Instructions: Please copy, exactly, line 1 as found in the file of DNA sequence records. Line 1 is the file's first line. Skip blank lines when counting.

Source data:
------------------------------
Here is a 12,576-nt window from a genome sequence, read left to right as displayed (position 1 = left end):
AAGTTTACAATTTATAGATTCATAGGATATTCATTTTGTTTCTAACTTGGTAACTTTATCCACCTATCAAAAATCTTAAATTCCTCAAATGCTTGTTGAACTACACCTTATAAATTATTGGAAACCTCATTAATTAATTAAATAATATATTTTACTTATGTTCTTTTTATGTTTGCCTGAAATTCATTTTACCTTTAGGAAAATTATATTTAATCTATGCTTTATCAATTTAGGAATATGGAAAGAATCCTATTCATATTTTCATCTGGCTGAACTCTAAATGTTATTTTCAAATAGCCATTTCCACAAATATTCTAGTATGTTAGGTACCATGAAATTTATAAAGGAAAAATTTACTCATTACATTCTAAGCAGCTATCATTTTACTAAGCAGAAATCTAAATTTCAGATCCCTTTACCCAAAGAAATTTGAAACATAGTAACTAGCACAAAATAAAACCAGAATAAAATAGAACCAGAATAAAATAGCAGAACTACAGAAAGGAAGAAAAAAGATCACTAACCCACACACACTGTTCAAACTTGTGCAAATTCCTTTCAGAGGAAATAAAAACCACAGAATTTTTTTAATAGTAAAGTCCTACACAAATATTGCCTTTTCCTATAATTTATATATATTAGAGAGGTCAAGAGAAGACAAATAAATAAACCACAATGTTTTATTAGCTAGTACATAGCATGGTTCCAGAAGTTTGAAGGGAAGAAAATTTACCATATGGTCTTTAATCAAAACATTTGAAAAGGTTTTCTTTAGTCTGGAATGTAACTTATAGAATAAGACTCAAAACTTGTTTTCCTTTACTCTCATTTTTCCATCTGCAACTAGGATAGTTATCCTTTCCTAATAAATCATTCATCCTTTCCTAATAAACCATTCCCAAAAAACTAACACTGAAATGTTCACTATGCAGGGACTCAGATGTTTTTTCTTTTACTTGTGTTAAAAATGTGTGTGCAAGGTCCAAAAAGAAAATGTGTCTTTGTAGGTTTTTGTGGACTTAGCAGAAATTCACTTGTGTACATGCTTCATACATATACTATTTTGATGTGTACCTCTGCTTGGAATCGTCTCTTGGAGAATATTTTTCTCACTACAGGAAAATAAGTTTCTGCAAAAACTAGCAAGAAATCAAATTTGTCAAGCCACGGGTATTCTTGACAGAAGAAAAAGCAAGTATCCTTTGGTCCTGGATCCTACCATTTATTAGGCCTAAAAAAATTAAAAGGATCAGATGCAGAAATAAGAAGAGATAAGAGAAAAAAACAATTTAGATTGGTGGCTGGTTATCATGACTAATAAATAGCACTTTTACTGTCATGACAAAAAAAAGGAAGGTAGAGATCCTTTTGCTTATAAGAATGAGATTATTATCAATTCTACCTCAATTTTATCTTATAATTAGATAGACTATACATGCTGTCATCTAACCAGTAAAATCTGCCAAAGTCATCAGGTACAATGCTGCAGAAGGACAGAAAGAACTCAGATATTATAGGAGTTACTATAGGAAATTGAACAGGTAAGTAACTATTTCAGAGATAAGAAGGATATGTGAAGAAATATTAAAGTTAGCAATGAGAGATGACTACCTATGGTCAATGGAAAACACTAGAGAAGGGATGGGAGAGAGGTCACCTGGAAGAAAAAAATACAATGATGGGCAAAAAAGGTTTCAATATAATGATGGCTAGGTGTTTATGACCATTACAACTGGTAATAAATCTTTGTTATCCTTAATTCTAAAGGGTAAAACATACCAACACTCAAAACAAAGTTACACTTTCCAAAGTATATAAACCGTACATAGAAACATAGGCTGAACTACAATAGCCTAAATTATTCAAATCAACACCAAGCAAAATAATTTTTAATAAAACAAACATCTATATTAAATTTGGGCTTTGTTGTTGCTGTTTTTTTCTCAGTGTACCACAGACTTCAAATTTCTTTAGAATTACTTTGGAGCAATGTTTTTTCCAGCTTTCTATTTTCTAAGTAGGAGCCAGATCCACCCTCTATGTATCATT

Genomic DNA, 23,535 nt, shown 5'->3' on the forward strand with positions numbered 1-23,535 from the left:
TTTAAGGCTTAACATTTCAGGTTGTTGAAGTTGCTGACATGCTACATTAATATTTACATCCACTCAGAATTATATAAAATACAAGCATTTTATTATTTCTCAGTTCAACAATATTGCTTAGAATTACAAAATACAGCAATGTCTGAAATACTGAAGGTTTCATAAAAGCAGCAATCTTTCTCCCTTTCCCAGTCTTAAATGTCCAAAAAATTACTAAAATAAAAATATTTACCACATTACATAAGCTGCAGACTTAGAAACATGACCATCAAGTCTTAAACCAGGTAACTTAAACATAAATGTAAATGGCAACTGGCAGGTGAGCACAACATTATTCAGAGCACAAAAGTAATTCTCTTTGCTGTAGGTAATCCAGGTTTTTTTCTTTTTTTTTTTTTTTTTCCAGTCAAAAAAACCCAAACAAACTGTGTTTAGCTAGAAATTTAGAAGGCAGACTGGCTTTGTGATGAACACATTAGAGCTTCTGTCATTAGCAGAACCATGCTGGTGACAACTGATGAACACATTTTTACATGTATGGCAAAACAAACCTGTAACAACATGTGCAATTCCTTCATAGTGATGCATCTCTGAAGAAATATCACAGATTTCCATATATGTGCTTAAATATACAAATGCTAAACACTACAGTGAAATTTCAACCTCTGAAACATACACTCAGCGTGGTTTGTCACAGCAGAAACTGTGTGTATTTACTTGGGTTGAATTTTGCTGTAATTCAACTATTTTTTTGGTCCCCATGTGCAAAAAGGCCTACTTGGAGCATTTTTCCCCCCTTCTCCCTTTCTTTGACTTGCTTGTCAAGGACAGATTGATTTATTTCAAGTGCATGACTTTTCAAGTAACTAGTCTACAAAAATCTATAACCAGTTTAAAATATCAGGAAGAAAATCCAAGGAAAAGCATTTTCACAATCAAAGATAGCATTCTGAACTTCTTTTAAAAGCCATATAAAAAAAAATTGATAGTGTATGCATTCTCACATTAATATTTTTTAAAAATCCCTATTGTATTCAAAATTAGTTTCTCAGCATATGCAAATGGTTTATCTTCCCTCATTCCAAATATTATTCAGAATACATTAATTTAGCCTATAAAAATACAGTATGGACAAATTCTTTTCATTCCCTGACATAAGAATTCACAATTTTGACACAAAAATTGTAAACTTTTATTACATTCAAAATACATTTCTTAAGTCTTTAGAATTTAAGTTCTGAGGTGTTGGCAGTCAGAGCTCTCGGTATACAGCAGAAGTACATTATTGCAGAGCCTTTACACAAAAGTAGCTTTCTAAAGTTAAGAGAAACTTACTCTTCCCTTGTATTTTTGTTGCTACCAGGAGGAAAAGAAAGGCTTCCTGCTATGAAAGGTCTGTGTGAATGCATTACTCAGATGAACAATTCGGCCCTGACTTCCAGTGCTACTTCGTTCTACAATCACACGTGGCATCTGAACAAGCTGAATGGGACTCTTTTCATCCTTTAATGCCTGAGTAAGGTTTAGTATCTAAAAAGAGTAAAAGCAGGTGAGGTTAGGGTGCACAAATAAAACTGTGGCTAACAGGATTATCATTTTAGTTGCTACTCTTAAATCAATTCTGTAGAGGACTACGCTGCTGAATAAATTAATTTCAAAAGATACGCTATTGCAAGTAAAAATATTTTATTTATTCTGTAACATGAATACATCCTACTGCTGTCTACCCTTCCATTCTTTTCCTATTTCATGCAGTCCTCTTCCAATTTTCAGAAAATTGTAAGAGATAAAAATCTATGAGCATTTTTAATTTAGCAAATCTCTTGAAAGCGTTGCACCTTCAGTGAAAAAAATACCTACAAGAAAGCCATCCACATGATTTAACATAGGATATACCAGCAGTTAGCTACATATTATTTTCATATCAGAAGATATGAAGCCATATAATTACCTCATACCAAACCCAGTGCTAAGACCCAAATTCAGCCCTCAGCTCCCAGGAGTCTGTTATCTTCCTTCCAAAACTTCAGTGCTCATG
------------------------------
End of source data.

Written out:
Here is a 12,576-nt window from a genome sequence, read left to right as displayed (position 1 = left end):